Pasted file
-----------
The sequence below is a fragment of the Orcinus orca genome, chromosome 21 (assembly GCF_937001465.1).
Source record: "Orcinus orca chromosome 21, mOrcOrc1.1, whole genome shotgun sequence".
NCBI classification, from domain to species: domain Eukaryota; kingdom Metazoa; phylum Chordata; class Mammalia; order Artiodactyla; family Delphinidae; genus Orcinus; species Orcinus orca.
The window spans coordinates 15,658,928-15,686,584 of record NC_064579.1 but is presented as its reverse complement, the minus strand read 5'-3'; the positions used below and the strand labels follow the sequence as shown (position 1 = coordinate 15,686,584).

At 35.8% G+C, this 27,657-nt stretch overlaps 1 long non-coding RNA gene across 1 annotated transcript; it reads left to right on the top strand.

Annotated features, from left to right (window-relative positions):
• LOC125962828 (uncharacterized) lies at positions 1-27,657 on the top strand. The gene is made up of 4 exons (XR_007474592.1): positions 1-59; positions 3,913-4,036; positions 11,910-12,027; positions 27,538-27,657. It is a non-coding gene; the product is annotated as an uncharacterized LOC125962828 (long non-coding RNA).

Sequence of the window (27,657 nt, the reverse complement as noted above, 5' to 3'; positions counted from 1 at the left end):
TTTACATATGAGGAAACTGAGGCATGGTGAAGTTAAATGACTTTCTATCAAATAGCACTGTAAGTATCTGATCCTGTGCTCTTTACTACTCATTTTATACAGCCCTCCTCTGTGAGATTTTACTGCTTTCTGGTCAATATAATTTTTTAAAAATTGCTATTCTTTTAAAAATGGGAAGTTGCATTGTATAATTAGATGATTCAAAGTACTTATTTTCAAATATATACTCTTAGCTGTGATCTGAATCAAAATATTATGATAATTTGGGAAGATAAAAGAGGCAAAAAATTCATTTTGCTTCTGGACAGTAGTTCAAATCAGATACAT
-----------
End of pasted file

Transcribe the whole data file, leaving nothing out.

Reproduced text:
The sequence below is a fragment of the Orcinus orca genome, chromosome 21 (assembly GCF_937001465.1).
Source record: "Orcinus orca chromosome 21, mOrcOrc1.1, whole genome shotgun sequence".
NCBI classification, from domain to species: domain Eukaryota; kingdom Metazoa; phylum Chordata; class Mammalia; order Artiodactyla; family Delphinidae; genus Orcinus; species Orcinus orca.
The window spans coordinates 15,658,928-15,686,584 of record NC_064579.1 but is presented as its reverse complement, the minus strand read 5'-3'; the positions used below and the strand labels follow the sequence as shown (position 1 = coordinate 15,686,584).

At 35.8% G+C, this 27,657-nt stretch overlaps 1 long non-coding RNA gene across 1 annotated transcript; it reads left to right on the top strand.

Annotated features, from left to right (window-relative positions):
• LOC125962828 (uncharacterized) lies at positions 1-27,657 on the top strand. The gene is made up of 4 exons (XR_007474592.1): positions 1-59; positions 3,913-4,036; positions 11,910-12,027; positions 27,538-27,657. It is a non-coding gene; the product is annotated as an uncharacterized LOC125962828 (long non-coding RNA).

Sequence of the window (27,657 nt, the reverse complement as noted above, 5' to 3'; positions counted from 1 at the left end):
TTTACATATGAGGAAACTGAGGCATGGTGAAGTTAAATGACTTTCTATCAAATAGCACTGTAAGTATCTGATCCTGTGCTCTTTACTACTCATTTTATACAGCCCTCCTCTGTGAGATTTTACTGCTTTCTGGTCAATATAATTTTTTAAAAATTGCTATTCTTTTAAAAATGGGAAGTTGCATTGTATAATTAGATGATTCAAAGTACTTATTTTCAAATATATACTCTTAGCTGTGATCTGAATCAAAATATTATGATAATTTGGGAAGATAAAAGAGGCAAAAAATTCATTTTGCTTCTGGACAGTAGTTCAAATCAGATACAT